- Start experimenting with positive, strength based practices for development. It is not only our limitations or ‘screwing up’ where growth is possible. More and more we come to an understanding that by focusing our attention on our strengths and on ‘what is working well already and do we want more of’, we unleash the energy for positive development of ourselves and the organization.
Take for example the philosophy of Appreciative Inquiry, founded on the principle that human systems move in the direction of what they focus on and talk about regularly. “People learn and organizations change most readily when they focus on, study, and engage in dialogue about strengths, patterns of success and who they are when they are at their best.”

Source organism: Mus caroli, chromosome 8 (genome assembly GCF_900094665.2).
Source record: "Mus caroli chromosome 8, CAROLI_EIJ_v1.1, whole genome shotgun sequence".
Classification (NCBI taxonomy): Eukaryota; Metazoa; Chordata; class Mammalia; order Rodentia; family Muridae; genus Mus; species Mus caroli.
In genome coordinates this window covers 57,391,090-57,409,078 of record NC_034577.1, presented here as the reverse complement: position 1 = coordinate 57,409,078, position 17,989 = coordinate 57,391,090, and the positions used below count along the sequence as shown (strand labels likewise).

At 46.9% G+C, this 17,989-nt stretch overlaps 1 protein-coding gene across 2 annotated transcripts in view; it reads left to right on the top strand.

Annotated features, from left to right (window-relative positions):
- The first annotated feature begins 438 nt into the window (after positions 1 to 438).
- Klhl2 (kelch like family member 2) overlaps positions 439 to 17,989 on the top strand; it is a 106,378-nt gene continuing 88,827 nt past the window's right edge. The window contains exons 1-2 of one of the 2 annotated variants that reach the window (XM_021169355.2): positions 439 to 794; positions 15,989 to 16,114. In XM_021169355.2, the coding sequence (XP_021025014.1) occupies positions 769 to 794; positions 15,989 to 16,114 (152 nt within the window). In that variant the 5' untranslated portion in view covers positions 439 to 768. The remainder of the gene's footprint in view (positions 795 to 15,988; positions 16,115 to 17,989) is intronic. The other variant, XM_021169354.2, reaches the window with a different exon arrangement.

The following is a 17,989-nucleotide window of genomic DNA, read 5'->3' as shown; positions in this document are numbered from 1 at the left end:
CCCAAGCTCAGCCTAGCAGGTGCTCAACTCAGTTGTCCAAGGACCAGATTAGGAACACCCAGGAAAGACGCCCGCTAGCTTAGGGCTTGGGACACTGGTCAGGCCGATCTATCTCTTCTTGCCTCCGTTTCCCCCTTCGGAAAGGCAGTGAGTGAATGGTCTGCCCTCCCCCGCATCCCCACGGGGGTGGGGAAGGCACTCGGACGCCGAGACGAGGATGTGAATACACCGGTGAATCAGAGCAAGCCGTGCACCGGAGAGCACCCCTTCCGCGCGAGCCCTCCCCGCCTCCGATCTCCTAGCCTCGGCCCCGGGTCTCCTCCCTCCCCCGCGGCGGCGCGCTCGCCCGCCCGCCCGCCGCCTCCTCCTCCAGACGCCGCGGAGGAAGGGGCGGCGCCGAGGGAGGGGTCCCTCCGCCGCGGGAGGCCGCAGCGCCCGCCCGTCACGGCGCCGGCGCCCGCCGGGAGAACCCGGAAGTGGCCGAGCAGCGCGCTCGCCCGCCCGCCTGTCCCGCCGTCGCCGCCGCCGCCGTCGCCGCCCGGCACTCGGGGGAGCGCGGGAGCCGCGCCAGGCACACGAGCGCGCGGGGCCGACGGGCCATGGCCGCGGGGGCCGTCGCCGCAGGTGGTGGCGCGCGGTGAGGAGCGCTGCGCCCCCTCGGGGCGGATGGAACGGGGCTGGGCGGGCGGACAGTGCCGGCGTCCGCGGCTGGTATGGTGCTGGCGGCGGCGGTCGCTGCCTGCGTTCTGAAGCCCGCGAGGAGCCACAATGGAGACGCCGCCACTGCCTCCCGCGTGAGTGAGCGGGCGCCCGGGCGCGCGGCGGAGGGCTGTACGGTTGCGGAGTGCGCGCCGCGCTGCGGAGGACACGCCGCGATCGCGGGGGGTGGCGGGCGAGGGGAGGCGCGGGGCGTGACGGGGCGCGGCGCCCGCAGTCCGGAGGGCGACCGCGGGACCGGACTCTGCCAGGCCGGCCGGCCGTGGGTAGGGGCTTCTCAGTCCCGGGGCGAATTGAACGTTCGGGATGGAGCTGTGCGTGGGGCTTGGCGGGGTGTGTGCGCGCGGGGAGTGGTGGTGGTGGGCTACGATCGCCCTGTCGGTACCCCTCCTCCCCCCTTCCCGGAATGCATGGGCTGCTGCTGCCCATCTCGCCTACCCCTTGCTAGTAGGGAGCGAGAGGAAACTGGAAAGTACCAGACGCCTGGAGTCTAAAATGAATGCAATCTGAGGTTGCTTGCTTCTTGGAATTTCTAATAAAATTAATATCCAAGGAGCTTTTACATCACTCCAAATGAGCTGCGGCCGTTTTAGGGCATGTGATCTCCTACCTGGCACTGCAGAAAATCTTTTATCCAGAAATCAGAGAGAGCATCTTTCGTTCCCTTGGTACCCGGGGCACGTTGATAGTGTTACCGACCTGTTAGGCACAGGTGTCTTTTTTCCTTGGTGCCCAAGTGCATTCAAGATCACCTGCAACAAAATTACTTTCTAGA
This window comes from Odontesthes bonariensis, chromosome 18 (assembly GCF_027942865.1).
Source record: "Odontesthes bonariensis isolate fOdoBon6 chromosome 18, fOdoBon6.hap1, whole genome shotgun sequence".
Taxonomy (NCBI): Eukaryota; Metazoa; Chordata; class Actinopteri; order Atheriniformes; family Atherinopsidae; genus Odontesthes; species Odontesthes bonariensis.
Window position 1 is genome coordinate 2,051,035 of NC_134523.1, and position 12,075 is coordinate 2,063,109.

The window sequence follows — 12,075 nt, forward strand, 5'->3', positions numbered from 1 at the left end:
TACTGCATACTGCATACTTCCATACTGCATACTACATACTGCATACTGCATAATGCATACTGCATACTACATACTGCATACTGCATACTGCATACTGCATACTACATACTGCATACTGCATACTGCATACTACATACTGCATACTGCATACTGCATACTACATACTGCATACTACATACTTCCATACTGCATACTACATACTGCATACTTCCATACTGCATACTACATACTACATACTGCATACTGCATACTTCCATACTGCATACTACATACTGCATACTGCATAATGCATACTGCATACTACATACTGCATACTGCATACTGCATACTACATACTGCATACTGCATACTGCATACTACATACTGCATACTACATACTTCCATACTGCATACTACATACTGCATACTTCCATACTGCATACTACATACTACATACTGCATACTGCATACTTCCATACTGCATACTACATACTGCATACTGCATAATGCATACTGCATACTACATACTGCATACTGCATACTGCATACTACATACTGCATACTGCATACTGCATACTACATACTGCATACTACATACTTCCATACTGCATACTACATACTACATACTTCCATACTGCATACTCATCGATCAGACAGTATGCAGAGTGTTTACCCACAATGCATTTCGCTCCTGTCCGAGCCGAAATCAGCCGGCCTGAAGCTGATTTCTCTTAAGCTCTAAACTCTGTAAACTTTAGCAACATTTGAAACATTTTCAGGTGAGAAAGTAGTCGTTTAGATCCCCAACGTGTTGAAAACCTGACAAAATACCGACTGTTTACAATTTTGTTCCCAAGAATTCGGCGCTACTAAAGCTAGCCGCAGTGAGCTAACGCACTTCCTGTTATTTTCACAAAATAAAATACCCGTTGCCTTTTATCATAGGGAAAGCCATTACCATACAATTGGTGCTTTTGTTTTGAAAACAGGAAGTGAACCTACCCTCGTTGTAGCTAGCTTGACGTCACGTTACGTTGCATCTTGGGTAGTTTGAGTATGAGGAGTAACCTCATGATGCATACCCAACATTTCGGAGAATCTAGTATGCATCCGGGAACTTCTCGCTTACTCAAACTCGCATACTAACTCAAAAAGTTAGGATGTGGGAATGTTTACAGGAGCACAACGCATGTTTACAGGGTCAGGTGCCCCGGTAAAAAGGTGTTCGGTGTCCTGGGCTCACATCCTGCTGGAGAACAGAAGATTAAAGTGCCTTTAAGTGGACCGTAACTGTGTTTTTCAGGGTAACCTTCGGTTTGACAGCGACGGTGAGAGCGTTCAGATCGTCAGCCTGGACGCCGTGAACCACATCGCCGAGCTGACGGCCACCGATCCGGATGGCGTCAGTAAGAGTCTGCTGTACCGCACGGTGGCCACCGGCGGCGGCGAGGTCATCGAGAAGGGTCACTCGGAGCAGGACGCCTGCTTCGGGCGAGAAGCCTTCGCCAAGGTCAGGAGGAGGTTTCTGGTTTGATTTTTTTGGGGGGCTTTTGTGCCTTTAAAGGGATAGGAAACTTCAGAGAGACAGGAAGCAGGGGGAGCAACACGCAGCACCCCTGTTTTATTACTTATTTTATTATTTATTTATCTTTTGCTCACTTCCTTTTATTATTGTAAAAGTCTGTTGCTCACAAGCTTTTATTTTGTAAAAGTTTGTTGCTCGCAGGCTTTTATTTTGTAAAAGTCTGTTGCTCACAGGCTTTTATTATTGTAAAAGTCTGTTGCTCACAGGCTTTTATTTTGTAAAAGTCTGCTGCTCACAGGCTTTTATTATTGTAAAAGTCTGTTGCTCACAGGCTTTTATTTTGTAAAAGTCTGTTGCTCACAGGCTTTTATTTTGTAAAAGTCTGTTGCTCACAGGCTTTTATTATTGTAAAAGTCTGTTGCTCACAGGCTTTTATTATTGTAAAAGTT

A first practice to consider might be adding a ‘success inquiry’ in your team meetings. Ask each member ‘what has been working really well for you in the last month’ or ‘what are you really proud of right now’. These types of check-in questions support building positive relationships and energy within the team and for each individual. It creates space to bring our authentic self into the conversation.
- Create a learning environment ‘by and for the people’, giving opportunities to grow by teaching others. You might call that an in-house academy, more importantly it is a sustainable learning environment dedicated to create space for individual and collective learning moments. Linked into the corporate strategy, the academy connects into all stakeholders in the organization through a networked way where every employee is a co-creator of that academy. The academy facilitates conversation around all three dimensions of the DDO:
– what are our development aspirations and how can we support those?